Recently, Paul Harmon published an article in BPTrends that discusses his views on the notion of Business Capability, and whether it is a useful concept.  He was not particularly kind to the field of Business Architecture in his article.  While I encourage my readers to take a few minutes to read the original, I have included a few excerpts to give perspective to those with a little less time on their hands:

    • To date, I have to admit that I have no clear idea of what the term "capability" means.
    • In other words, as far as I can see, according to this definition, a "capability" is just a way of talking about being able to produce what processes produce.
    • I don’t see a real difference between WHAT an organization can do and HOW the organization will do it.
    • I might prefer to call it a Business Process Architecture, but I can certainly live with the term Business Architecture, if that’s what most people come to prefer.
    • the idea of "capabilities" is introducing confusion into the marketplace. It is hard enough to work with an organization to create a business process architecture that can be used to effectively organize the management and measurement of how well the organization is achieving its goals. To introduce the idea that an organization should first or simultaneously create a map or hierarchy of "capabilities" and then create another hierarchy of processes is to add confusion to an already very difficult and complex task.
    • If former IT architects want to become business architects, I’m all for it, but they are going to find that there are BPM practitioners who are already functioning in that role, and I believe they will be well advised to work with us rather than trying to create a new body of knowledge with a new vocabulary.
    • I believe that we ought to resist any urge to quickly redefine terms and practices that we have been using for many years.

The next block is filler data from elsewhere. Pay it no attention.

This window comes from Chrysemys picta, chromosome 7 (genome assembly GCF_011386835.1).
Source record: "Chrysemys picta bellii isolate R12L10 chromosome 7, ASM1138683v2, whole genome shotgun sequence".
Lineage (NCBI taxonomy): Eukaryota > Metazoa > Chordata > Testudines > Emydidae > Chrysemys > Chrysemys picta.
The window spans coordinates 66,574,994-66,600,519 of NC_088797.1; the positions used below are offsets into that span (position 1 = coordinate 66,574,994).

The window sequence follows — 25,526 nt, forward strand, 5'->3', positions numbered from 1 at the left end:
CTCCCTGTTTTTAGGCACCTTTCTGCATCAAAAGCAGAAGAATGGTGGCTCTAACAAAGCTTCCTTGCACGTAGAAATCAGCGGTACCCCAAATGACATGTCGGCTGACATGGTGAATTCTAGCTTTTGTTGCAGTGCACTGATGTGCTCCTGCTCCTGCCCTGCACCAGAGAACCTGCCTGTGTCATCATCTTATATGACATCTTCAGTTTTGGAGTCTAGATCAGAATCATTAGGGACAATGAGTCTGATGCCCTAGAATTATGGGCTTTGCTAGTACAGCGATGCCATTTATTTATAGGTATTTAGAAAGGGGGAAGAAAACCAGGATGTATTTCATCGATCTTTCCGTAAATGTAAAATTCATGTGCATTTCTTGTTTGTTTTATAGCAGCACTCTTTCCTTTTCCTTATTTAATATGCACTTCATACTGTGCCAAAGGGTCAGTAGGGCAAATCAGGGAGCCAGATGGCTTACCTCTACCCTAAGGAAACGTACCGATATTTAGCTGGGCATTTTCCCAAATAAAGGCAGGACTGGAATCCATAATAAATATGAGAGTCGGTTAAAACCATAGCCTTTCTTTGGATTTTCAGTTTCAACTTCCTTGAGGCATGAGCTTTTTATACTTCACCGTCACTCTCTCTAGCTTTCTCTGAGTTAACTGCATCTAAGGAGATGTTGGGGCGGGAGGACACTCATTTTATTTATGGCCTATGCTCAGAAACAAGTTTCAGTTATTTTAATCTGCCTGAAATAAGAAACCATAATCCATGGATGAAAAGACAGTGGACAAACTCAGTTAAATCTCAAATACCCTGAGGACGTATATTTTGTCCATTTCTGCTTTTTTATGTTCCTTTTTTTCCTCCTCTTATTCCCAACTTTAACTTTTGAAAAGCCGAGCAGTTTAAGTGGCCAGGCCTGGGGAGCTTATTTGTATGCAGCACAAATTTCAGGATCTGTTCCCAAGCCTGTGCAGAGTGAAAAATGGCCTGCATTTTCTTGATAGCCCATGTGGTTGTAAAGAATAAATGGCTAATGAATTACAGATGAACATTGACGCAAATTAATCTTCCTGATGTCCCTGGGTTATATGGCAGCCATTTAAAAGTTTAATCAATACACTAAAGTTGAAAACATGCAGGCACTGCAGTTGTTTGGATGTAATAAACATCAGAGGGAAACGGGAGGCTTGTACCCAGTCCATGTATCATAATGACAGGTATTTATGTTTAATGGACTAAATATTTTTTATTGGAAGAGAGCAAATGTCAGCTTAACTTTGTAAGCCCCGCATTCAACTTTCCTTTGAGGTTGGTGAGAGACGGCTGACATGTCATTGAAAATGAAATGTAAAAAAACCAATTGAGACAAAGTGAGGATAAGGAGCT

My attention was called to this article by a reader of my blog who was interested in my response.  This is particularly apropos because, as a member of the OMG Business Architecture Working Group (or BAWG), I am one of the folks that Mr. Harmon is talking about. 

First let me say that his criticisms are fair.  As any new methodology appears, it runs the risk of creating confusion in the minds of business stakeholders.  We are not immune to that criticism.  In fact, within my own organization, BPM practitioners have been dismayed by the discussion of business capabilities and have asked many of the same questions that Mr. Harmon asks.  In our organization, we have worked to address those concerns and I believe we have been successful.  I will be sharing some of those discussions with readers in upcoming posts.  In addition, I welcome Mr. Harmon’s questions and would love to work with him, and any other member of the BPM community, to amicably answer these concerns as best I can.  I hope that the efforts of the BAWG will produce fruit by providing the consistent basis that Mr. Harmon so clearly calls for.

I don’t agree with Mr. Harmon’s conclusion: business architecture is a ‘redefinition’ of Business Process Management terms and practices.  That said, my belief is based on my own practice.  I recognize that Mr. Harmon may have been speaking with practitioners who have been using Business Architecture concepts in confusing and inconsistent ways.